Parasite infections often lead to dramatically different outcomes among host species. Although an emerging body of ecoimmunological research proposes that hosts experience a fundamental trade-off between pathogen defences and life-history activities, this line of inquiry has rarely been extended to the most essential outcomes of host-pathogen interactions: namely, infection and disease pathology. Using a comparative experimental approach involving 13 amphibian host species and a virulent parasite, we test the hypothesis that 'pace-of-life' predicts parasite infection and host pathology. Trematode exposure increased mortality and malformations in nine host species. After accounting for evolutionary history, species that developed quickly and metamorphosed smaller ('fast-species') were particularly prone to infection and pathology. This pattern likely resulted from both weaker host defences and greater adaptation by parasites to infect common hosts. Broader integration between life history theory and disease ecology can aid in identifying both reservoir hosts and species at risk of disease-driven declines.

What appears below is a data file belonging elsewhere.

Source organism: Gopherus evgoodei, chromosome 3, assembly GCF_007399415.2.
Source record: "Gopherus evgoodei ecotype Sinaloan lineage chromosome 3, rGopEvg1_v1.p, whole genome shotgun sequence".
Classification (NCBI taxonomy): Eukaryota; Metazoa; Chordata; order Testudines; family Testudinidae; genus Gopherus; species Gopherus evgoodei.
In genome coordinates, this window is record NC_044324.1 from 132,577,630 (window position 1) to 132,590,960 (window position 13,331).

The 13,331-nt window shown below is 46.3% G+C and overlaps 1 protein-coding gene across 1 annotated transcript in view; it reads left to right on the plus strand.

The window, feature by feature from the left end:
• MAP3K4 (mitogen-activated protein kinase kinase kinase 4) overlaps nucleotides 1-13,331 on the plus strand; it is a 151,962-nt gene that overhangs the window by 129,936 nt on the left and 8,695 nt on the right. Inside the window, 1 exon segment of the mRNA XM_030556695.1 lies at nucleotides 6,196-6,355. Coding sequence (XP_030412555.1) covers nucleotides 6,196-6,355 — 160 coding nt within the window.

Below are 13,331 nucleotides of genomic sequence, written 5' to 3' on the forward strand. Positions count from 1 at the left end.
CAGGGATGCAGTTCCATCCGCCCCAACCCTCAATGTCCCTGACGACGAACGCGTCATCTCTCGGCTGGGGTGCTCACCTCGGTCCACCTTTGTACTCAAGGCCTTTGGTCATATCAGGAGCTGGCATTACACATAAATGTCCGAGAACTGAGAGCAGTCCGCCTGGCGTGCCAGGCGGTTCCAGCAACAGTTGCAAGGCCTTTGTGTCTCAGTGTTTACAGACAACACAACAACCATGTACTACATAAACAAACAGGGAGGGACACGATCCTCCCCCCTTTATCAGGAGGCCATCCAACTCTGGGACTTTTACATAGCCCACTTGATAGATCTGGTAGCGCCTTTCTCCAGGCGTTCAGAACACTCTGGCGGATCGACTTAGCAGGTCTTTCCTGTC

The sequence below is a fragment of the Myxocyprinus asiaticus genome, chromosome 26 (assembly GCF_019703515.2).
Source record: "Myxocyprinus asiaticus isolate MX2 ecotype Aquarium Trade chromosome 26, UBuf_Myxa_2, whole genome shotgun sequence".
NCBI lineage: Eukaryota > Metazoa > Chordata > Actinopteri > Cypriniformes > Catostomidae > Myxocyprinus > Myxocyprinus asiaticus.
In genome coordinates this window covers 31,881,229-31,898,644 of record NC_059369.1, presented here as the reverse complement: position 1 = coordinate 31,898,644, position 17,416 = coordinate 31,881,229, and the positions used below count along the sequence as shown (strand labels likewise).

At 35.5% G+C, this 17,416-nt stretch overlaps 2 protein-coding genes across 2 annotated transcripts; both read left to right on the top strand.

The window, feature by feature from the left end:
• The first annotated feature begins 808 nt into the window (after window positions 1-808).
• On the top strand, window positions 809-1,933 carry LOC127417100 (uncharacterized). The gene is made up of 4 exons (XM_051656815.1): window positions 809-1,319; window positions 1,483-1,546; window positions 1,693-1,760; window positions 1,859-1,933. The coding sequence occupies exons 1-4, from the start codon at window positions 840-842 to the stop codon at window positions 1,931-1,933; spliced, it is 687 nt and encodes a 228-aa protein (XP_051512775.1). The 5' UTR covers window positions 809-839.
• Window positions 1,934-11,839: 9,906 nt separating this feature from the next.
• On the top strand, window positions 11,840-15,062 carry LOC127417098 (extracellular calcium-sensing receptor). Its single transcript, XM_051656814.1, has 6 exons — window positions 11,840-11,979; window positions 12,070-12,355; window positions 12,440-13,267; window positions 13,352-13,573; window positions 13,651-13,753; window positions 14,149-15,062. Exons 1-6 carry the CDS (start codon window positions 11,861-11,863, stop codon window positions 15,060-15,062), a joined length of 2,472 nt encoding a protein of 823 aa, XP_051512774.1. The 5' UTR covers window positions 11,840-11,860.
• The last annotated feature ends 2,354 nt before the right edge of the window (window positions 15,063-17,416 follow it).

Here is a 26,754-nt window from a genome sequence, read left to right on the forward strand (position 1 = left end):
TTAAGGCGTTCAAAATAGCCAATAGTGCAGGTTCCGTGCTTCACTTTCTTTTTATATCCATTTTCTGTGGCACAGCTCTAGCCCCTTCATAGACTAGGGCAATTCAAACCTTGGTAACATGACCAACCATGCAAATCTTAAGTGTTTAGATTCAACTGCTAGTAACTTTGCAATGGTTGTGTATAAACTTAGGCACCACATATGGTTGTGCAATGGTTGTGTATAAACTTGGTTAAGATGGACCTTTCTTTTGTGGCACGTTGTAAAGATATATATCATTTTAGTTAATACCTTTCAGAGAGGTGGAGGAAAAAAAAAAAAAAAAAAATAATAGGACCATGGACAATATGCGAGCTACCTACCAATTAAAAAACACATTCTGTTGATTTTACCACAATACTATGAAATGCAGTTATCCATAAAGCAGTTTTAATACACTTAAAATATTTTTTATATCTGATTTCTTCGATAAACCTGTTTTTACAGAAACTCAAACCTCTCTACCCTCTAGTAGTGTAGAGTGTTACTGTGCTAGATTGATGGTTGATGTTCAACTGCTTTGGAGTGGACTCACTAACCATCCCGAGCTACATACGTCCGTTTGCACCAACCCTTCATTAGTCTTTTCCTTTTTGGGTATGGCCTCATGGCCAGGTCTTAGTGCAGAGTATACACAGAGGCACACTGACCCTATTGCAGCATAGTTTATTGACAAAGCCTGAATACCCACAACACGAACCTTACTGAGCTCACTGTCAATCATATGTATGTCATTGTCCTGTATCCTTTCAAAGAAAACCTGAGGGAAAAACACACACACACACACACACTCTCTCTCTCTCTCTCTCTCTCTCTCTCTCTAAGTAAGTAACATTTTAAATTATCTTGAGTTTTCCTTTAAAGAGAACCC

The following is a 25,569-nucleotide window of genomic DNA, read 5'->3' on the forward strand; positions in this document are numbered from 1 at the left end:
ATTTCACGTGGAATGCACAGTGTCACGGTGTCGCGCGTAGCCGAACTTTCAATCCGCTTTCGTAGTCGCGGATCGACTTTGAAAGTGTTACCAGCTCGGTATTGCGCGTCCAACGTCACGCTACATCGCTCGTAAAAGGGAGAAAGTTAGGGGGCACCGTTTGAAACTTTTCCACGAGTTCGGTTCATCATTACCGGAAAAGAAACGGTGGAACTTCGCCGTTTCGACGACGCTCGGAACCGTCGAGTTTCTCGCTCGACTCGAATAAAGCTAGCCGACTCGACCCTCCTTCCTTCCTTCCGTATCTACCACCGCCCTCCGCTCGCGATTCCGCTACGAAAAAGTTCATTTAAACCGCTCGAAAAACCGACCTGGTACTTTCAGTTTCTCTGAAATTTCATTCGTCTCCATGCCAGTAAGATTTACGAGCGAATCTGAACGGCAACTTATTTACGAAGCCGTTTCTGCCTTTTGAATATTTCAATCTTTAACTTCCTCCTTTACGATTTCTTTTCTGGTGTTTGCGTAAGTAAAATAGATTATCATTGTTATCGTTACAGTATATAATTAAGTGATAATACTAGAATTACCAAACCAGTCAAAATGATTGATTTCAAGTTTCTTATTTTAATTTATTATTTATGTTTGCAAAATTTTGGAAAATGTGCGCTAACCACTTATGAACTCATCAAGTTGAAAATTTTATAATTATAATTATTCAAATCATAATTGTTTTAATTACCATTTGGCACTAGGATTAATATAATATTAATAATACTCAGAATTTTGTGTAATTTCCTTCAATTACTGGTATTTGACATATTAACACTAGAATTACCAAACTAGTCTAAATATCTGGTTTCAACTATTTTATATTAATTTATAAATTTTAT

© 2012 Blackwell Publishing Ltd/CNRS.